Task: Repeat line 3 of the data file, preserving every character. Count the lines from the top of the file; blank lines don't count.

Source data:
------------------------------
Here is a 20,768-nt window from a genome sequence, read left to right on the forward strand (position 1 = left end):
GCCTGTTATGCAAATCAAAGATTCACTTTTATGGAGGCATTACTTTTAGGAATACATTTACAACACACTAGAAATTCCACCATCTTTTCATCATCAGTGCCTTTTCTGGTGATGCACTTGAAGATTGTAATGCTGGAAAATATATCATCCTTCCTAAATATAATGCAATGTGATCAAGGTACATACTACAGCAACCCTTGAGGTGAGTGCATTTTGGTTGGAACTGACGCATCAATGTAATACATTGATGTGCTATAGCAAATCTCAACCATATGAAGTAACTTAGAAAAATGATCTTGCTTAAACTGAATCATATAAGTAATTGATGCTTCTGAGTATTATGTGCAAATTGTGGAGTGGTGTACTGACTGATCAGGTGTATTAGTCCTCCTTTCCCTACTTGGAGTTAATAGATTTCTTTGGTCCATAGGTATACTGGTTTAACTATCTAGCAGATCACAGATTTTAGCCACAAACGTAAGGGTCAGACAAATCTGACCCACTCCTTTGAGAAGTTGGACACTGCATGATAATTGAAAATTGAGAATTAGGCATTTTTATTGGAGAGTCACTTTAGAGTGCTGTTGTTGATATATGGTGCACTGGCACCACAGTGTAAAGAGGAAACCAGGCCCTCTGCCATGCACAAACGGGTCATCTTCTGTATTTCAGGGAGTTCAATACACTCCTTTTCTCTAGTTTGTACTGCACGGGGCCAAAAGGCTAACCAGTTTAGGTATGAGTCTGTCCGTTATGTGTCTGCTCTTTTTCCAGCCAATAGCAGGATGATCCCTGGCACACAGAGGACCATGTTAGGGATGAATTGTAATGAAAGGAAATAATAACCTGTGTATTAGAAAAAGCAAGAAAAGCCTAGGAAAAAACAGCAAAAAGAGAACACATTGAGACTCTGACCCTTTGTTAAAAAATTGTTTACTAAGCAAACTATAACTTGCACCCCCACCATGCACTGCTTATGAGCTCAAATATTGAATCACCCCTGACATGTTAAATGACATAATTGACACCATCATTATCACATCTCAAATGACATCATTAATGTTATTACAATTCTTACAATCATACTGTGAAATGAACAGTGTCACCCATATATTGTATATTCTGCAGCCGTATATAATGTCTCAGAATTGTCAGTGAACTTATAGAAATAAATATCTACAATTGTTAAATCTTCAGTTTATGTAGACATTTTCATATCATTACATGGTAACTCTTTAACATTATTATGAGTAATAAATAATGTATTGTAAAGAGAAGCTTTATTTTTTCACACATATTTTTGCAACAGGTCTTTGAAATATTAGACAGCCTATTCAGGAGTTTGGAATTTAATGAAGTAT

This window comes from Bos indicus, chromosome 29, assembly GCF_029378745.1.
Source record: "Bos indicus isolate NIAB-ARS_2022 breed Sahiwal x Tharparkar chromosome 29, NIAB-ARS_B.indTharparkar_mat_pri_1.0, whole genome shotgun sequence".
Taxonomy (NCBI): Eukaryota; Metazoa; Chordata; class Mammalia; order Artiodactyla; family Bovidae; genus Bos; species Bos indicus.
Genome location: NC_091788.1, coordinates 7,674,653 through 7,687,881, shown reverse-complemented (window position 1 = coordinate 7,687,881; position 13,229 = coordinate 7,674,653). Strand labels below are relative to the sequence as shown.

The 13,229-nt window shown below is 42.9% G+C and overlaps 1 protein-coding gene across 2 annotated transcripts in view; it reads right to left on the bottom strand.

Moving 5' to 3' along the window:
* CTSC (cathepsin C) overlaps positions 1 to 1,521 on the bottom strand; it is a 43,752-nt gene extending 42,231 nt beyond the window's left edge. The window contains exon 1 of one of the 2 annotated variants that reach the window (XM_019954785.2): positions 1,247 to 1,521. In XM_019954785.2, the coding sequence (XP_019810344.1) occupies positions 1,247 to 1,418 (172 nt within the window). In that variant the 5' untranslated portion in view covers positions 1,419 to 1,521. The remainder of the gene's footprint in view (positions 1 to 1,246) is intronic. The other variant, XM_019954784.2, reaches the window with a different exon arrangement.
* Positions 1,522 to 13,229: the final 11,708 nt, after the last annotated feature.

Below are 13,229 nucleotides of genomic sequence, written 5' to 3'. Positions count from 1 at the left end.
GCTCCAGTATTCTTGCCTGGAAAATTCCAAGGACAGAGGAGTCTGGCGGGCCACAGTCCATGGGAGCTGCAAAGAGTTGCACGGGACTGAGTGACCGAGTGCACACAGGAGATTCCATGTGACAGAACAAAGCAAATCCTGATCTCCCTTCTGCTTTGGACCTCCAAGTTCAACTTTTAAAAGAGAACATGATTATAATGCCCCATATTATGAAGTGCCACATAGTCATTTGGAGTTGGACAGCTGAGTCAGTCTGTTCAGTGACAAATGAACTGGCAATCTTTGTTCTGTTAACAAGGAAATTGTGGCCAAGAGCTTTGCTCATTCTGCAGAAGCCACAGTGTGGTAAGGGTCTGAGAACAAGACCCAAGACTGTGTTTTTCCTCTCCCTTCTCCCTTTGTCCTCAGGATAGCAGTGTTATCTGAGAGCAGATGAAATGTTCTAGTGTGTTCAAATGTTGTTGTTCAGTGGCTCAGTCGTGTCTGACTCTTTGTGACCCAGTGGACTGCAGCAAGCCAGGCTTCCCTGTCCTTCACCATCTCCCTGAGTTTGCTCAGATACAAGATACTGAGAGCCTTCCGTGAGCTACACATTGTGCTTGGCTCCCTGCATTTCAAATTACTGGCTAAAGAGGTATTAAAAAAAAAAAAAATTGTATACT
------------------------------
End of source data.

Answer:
This window comes from Bos indicus, chromosome 29, assembly GCF_029378745.1.